Demystifying Human Behavior: Role of Primates in Understanding Mental Health

In Brief

  • Primates serve as an effective model for research in human cognitive behaviors.
  • The triarchic model characterizes psychopathy in primates, including chimpanzees and humans, based on multiple personality traits.
  • One application of mental health research is addressing behavioral problems among adolescents.

Adolescents are often characterized by significant mood swings. While this behavior is a normal part of development, overly aggressive behaviors, extreme anxiety, and depression may be linked to mental health issues that require intervention. Although we may never fully understand why people act the way they do, research on primates in captivity can help us better characterize, and hopefully create better treatments for those exhibiting psychopathic tendencies.

Scientists often choose to study nonhuman animals due to their anatomical and physiological similarities with humans. With an animal model, researchers are able to translate results to the human model. When it comes to chimpanzees, their similarities to humans make them good candidates for understanding mental health. The differences between chimps and humans are also noteworthy.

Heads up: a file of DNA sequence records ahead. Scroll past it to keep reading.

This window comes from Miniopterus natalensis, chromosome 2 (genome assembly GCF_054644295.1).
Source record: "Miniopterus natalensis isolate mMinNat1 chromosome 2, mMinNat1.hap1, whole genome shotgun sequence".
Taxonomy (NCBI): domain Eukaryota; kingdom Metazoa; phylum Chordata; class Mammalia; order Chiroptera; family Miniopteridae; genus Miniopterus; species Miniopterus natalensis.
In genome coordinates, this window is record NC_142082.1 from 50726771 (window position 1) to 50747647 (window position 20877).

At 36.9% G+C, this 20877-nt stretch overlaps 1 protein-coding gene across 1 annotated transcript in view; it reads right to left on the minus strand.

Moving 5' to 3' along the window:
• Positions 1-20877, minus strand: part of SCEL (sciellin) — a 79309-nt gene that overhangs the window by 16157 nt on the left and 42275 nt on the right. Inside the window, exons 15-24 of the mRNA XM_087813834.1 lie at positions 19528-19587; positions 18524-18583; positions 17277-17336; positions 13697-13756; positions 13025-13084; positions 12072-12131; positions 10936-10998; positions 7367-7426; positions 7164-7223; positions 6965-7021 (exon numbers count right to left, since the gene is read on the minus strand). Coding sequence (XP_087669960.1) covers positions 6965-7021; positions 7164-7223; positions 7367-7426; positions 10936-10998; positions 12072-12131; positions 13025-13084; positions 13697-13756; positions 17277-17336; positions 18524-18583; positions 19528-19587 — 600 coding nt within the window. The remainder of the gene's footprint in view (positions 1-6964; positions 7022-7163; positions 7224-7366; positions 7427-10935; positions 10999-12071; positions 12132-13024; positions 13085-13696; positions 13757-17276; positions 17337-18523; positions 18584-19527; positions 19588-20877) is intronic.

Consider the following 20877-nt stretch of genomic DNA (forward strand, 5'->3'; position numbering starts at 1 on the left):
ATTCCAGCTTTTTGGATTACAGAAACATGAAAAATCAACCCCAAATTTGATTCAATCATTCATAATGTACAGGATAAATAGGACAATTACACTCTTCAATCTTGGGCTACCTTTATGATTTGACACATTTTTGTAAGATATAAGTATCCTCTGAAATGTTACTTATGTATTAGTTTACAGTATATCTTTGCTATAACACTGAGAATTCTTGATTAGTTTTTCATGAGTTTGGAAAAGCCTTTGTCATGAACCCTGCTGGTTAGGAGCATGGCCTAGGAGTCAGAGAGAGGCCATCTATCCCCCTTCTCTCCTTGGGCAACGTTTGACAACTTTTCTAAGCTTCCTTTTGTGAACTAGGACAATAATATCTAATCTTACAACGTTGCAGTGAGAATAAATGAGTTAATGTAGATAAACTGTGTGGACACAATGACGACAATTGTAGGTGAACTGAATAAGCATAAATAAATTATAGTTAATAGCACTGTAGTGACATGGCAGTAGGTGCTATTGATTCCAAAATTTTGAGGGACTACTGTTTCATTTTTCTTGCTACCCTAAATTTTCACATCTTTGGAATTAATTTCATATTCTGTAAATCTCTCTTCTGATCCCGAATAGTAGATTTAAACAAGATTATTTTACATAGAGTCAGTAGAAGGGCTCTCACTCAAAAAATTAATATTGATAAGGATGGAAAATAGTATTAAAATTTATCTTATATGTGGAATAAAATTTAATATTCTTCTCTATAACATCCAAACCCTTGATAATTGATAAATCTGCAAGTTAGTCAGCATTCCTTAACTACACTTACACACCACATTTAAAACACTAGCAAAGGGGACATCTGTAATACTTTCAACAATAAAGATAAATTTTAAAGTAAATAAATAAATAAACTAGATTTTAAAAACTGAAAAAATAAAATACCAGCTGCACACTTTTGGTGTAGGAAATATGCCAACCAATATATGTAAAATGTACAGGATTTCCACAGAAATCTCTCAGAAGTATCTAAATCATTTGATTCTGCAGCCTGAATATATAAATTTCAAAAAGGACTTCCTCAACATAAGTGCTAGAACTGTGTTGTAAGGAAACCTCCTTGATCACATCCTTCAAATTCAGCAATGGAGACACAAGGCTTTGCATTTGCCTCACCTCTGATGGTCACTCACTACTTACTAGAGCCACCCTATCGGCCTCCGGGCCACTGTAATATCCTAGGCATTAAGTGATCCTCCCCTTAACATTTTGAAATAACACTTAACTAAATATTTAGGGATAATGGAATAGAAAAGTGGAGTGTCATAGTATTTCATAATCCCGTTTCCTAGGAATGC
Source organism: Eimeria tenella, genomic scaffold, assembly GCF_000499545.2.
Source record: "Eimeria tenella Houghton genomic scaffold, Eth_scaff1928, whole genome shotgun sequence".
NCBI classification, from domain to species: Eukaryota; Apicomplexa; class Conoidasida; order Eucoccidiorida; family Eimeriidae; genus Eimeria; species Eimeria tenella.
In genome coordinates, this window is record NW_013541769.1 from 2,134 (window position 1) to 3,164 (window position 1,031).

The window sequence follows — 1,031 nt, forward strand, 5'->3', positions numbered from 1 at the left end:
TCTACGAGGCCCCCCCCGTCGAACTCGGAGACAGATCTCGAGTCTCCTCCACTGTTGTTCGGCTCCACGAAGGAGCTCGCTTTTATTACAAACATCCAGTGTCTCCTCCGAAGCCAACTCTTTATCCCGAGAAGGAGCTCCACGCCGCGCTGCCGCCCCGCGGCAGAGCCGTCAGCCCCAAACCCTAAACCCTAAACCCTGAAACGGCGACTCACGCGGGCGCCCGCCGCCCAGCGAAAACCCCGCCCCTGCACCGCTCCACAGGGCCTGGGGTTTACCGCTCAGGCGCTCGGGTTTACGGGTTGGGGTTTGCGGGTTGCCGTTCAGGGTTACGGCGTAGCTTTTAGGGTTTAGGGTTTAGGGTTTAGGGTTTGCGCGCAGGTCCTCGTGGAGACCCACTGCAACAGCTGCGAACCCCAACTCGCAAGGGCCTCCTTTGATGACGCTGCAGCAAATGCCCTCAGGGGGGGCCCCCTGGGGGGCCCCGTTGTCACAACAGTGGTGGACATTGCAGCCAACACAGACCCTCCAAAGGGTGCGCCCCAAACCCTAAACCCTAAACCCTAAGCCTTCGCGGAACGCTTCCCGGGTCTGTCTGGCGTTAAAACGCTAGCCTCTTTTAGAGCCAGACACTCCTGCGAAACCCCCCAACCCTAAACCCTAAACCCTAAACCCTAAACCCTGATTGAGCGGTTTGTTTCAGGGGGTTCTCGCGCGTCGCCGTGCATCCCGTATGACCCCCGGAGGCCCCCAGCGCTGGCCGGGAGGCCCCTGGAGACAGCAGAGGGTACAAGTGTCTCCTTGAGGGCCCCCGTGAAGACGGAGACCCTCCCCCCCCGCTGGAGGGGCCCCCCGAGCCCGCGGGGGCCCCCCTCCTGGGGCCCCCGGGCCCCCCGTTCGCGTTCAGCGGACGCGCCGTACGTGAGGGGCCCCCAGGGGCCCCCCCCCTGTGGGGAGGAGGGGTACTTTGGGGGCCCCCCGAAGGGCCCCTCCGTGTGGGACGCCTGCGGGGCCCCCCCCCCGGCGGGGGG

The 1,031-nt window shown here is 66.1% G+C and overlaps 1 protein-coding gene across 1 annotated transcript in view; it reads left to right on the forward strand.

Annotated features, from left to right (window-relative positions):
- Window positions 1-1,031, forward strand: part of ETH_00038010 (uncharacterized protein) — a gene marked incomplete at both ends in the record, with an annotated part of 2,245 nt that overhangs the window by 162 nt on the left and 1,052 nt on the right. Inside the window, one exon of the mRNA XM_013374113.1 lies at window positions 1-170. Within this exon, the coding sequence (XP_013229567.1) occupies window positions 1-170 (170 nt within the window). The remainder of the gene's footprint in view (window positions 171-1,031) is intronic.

According to researcher Dr. Robert Latzman, an associate professor in psychology and neuroscience at Georgia State University, while chimpanzees “share a lot of complex developmental processes” with humans, chimps are also raised without socio-cultural influences as we are. As a result, observing and learning from chimpanzees in captivity can be simpler than working with human subjects. Socio-cultural factors influence the human personality and can undermine scientists’ efforts to isolate the neurobiological factors that affect personality traits and the mental illnesses associated with these traits.

Demystifying Human Behavior: Role of Primates in Understanding Mental Health

Removing the social and cultural barriers from a human model theoretically simplifies the study of traits and processes associated with mental illness in primates. But how can scientists actually measure psychopathic tendencies or accurately investigate mental health in chimpanzees? Since these animals cannot communicate verbally like humans, Dr. Latzman and his team use caregiver-report of triarchic model dimensions to conceptualize traits associated with psychopathy.